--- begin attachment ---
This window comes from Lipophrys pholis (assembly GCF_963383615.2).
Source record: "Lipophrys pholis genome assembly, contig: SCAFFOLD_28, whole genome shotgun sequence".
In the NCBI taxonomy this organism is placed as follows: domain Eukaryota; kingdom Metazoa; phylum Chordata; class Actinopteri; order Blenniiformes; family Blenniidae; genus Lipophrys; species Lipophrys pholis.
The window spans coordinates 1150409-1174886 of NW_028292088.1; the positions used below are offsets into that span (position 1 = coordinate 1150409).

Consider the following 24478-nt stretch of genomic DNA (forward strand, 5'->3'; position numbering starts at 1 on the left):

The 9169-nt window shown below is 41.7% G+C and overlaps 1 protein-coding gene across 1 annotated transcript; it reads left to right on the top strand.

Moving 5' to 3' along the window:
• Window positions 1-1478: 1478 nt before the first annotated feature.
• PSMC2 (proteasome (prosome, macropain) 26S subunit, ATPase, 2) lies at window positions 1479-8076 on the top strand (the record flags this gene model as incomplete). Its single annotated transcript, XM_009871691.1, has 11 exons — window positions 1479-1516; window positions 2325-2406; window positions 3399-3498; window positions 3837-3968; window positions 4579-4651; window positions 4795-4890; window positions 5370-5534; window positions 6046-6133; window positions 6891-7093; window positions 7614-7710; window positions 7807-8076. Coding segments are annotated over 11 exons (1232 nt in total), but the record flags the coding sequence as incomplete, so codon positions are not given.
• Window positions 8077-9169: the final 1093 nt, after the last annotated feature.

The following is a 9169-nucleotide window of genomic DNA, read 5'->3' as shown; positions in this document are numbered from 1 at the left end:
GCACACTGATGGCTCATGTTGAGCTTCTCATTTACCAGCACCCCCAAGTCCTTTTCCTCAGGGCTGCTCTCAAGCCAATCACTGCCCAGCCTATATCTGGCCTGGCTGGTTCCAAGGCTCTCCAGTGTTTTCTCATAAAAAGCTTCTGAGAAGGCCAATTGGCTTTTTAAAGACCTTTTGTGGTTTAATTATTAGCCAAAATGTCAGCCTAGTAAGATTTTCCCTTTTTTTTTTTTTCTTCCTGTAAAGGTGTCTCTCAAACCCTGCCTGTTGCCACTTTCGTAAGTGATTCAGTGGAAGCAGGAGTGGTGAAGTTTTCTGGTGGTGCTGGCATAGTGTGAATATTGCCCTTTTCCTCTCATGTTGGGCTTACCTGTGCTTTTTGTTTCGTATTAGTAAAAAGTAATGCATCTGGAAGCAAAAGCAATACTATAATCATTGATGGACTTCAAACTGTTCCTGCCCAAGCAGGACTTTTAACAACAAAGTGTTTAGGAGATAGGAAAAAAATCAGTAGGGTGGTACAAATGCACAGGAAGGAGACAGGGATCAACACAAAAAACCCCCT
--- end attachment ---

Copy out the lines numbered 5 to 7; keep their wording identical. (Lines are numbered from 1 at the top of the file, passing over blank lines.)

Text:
Consider the following 24478-nt stretch of genomic DNA (forward strand, 5'->3'; position numbering starts at 1 on the left):

The 9169-nt window shown below is 41.7% G+C and overlaps 1 protein-coding gene across 1 annotated transcript; it reads left to right on the top strand.

Moving 5' to 3' along the window: